Alternative preconditioning by utilization of a thin film module's dark diode fingerprint
Physikalisch-Technische Bundesanstalt (PTB) Bundesallee 100, 38116 Braunschweig, Germany
Accepted: 8 December 2023
Published online: 7 February 2024
Although the continuously advancing silicon wafer-based modules dominate the commercial PV landscape, thin film technologies have not lost any of their attraction, especially in areas where their advantages count, like light weight, flexibility, and easy manufacturing. This has been the case for chalcogenides in the past and it will be for coming perovskite-based materials, whether as stand-alone, in multi- or heterojunction devices. Unfortunately, many thin film technologies suffer from metastability, i.e., their physical properties change temporarily with storage, transport or operating conditions, on time scales from hours to months. For this reason, preconditioning is crucial, before reliably evaluating such a module's performance. Presently, the respective preconditioning standards are exclusively focused on illumination-induced stabilization of the module's power at the maximum power point (PMPP). However, using PMPP as the only marker might not be the wisest choice. First, the PMPP is basically a black box, i.e., a module may show the same temporary power value at times, while being in very different condition if one looked closely on its device physics then. This may lead to false assumptions about the module's quality. Second, aiming for the highest stable PMPP of a module might not always be the desired goal, e.g., in warranty cases where the actual field performance of a module is in question and not how it would behave in perfect state after standard preconditioning. To overcome these limitations of present preconditioning standards, an alternative additional approach is required. In this report, we give a brief view on the inevitable shortcomings of present methods for thin film modules and demonstrate how the dark current characteristic of a thin film module can be used like a fingerprint instead, representing its device physics that define its actual state. Whereas in PV research, dark IV curves are commonly analyzed in detail for hints on charge transport mechanisms, interface properties or semiconductor degradation in the device, such effort would be inconvenient and unnecessary for fast-track commercial module testing. Here, we suggest focusing merely on the effective device properties, which are reflected quantitatively in the diode-parameters. The goal is to feed a recorded module dark current curve into an automated mathematical procedure, which fits the data to the double-diode model, enabling the extraction of the diode parameter-set. With this as a marker, instead of using solely PMPP during preconditioning treatments, it is much more likely that the desired previous physical state of a module is really reinstated. Additionally, the described dark current approach is conveniently independent of a light source's properties and insensitive to module soiling. The results presented here, give a first impression on the potential that such a method could have, showcasing effects of dark storage degradation and their recovery by illumination or bias-induced preconditioning on the dark current characteristics of individual CdTe and CIGS commercial PV-modules of different generations and manufacturers.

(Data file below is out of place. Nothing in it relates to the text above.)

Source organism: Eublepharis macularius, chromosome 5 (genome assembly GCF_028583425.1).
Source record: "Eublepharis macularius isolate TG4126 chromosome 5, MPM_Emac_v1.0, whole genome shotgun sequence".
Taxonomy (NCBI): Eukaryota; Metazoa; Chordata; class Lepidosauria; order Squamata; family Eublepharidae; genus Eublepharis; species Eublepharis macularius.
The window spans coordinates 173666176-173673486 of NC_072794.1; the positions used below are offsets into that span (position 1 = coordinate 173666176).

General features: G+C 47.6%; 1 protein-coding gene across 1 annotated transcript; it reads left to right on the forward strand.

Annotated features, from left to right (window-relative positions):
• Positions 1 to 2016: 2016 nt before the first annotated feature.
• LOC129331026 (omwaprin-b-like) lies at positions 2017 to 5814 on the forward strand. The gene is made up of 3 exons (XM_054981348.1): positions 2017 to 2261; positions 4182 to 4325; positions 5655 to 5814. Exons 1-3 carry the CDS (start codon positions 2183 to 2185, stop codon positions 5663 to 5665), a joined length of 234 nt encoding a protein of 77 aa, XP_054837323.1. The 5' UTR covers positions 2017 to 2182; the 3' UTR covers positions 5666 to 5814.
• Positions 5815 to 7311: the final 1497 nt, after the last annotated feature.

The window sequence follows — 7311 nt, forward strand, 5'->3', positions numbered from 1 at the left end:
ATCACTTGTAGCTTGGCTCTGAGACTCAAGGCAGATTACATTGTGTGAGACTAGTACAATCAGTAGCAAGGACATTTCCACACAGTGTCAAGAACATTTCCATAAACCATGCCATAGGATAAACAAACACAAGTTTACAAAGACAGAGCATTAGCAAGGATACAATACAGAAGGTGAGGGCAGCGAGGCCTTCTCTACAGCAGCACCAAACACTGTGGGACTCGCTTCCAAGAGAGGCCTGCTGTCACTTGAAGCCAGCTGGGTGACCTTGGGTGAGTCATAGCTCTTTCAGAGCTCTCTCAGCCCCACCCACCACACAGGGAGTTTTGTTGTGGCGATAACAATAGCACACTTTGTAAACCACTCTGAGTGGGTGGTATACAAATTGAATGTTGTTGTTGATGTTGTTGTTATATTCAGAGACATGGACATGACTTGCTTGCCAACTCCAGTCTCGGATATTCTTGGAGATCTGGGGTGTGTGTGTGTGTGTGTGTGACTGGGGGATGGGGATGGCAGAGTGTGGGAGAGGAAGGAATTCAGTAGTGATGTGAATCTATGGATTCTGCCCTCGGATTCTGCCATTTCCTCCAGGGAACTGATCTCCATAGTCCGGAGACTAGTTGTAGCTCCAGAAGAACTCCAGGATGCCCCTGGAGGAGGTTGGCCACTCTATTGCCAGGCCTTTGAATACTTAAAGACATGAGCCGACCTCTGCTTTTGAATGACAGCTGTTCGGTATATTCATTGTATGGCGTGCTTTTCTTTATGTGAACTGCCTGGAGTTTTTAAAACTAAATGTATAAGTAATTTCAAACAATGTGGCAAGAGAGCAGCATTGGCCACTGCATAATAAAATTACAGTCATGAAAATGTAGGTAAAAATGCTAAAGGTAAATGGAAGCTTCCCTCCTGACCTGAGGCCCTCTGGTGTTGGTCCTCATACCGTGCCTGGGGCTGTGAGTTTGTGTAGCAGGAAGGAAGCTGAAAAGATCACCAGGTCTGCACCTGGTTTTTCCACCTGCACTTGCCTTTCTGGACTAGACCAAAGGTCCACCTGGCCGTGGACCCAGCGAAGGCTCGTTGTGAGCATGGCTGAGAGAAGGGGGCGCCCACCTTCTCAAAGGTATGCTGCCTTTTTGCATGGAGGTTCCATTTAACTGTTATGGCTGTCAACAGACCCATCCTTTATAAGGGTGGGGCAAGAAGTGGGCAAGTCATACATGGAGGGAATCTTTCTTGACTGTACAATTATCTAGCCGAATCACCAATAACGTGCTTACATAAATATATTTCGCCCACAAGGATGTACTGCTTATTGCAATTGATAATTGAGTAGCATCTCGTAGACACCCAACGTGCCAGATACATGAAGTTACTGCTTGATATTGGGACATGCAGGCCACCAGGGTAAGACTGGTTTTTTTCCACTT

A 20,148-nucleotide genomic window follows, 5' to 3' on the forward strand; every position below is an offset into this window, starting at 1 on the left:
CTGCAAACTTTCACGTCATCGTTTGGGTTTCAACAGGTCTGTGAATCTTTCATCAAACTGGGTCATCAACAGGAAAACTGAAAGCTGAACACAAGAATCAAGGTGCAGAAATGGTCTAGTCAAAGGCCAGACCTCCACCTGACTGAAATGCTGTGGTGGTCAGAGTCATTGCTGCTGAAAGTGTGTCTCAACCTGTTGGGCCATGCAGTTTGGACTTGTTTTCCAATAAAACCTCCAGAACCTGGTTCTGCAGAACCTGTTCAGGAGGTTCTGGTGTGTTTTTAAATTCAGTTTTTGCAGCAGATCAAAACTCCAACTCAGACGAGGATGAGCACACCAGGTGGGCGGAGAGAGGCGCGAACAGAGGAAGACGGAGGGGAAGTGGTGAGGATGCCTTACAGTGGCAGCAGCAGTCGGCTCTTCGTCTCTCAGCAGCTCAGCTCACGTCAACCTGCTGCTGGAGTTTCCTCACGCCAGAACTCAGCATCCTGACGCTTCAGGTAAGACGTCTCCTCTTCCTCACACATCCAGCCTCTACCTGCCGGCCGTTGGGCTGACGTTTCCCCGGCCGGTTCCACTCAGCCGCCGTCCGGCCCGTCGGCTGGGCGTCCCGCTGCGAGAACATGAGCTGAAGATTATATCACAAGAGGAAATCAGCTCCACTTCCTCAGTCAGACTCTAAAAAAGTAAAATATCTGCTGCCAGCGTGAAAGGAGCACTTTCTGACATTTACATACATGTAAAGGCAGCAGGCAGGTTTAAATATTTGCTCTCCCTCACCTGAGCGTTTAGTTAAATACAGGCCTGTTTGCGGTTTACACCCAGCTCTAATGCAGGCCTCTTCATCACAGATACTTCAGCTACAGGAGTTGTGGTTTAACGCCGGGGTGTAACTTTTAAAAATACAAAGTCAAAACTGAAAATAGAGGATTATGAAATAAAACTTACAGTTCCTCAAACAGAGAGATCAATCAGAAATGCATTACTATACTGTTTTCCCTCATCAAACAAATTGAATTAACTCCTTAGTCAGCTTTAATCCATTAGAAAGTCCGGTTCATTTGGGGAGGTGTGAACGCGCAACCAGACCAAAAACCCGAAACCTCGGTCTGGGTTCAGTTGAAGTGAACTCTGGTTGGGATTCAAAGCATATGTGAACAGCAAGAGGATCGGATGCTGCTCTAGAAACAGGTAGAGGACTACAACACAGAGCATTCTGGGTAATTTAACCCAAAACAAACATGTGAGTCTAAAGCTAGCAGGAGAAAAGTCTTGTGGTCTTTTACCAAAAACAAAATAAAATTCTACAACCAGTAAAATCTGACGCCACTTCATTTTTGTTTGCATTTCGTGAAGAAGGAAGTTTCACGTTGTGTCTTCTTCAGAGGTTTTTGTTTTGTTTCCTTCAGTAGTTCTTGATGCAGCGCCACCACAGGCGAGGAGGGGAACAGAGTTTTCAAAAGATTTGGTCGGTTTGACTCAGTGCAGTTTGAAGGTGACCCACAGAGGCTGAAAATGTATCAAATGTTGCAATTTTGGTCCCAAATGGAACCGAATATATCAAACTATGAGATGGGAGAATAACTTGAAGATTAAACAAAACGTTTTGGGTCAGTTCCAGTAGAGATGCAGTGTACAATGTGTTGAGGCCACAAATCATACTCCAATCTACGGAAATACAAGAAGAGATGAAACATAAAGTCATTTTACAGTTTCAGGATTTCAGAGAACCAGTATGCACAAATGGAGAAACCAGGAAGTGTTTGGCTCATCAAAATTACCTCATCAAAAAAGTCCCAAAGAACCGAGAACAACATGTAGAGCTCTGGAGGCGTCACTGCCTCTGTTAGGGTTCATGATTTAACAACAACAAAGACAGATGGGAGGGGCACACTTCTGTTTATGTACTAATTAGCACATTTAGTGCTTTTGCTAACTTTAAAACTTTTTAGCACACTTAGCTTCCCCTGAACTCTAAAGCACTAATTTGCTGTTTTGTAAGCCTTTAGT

Key words: Thin-film PV modules / metastability / preconditioning / dark current characteristics
© B. Friedel and S. Winter, Published by EDP Sciences, 2024
This is an Open Access article distributed under the terms of the Creative Commons Attribution License (https://creativecommons.org/licenses/by/4.0), which permits unrestricted use, distribution, and reproduction in any medium, provided the original work is properly cited.